In the name of the Father, and of the Son, and of the Holy Spirit. Amen. Beloved in the Lord, This sermon was not an easy one for me to write this week. This always happens to me as we approach the Doors of Repentance, Holy and Great Lent. I am filled with so many lofty ideas about what it would take to fix the world, but that isn’t the point, is it? Lent is an invitation to fix what’s inside of me, and I don’t know about you, but I would far rather be doing something else. But this morning’s Gospel insists that our hearts can be found wherever we find the things we most desire or treasure. And when those desires are fixed on worldly things and not on eternity, our hearts will be restless until they find their rest in God. Continue reading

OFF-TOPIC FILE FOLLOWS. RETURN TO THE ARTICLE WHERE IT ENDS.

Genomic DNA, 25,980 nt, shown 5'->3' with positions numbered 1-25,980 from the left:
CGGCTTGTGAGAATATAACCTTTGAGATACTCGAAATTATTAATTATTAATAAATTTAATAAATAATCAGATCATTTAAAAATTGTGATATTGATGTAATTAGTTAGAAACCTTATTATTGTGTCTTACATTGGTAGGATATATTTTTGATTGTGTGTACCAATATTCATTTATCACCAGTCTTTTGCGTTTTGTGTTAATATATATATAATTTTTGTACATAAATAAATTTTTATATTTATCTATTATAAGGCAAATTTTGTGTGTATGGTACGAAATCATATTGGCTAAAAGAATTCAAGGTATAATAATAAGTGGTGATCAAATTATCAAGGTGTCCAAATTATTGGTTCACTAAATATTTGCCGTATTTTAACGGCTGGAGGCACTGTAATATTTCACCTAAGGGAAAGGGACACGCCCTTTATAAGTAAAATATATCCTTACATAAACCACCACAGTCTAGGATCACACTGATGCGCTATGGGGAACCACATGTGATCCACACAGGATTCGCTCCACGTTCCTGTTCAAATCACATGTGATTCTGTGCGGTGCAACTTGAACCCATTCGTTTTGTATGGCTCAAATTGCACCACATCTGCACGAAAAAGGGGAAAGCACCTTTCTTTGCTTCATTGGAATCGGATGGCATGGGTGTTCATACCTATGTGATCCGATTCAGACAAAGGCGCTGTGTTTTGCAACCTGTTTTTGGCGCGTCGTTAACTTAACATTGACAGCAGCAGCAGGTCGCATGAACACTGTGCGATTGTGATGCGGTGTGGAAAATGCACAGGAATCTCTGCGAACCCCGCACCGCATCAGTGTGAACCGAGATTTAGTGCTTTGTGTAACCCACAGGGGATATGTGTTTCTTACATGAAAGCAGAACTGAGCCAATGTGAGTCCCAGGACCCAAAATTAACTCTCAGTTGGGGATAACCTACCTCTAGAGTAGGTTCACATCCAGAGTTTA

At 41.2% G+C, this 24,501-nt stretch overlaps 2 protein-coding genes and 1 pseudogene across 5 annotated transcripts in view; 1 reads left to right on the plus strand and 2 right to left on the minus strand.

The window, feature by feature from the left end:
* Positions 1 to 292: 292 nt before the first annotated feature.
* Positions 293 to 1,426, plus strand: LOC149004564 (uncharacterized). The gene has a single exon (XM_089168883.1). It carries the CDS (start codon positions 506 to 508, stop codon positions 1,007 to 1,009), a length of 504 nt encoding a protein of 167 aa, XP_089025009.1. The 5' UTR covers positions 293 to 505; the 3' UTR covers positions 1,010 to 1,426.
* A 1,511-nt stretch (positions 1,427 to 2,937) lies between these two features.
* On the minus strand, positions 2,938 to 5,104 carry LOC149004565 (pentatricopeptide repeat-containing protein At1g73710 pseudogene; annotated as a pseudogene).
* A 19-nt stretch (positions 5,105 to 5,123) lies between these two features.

What on Earth is the Orthodox Christian Church?

Inside Orthodox Church.jpgWhen you read or hear the word “Orthodox”, you may think of the Jewish religion or of your local orthodontist. But Orthodox Christianity is completely different from these. As Christians, Orthodox believe that Jesus Christ is the Savior and that he died on the cross and resurrected three days later.
Inside any Orthodox Church you can find many colorful icons (paintings of saints). Orthodox Christians venerate icons by kissing them showing respect and thankfulness for the saint. Veneration is often mistaken as idol worshiping because the icons are painted on material, but icons are not idols. They are windows to heaven instead of being substitutes for God.

Continue reading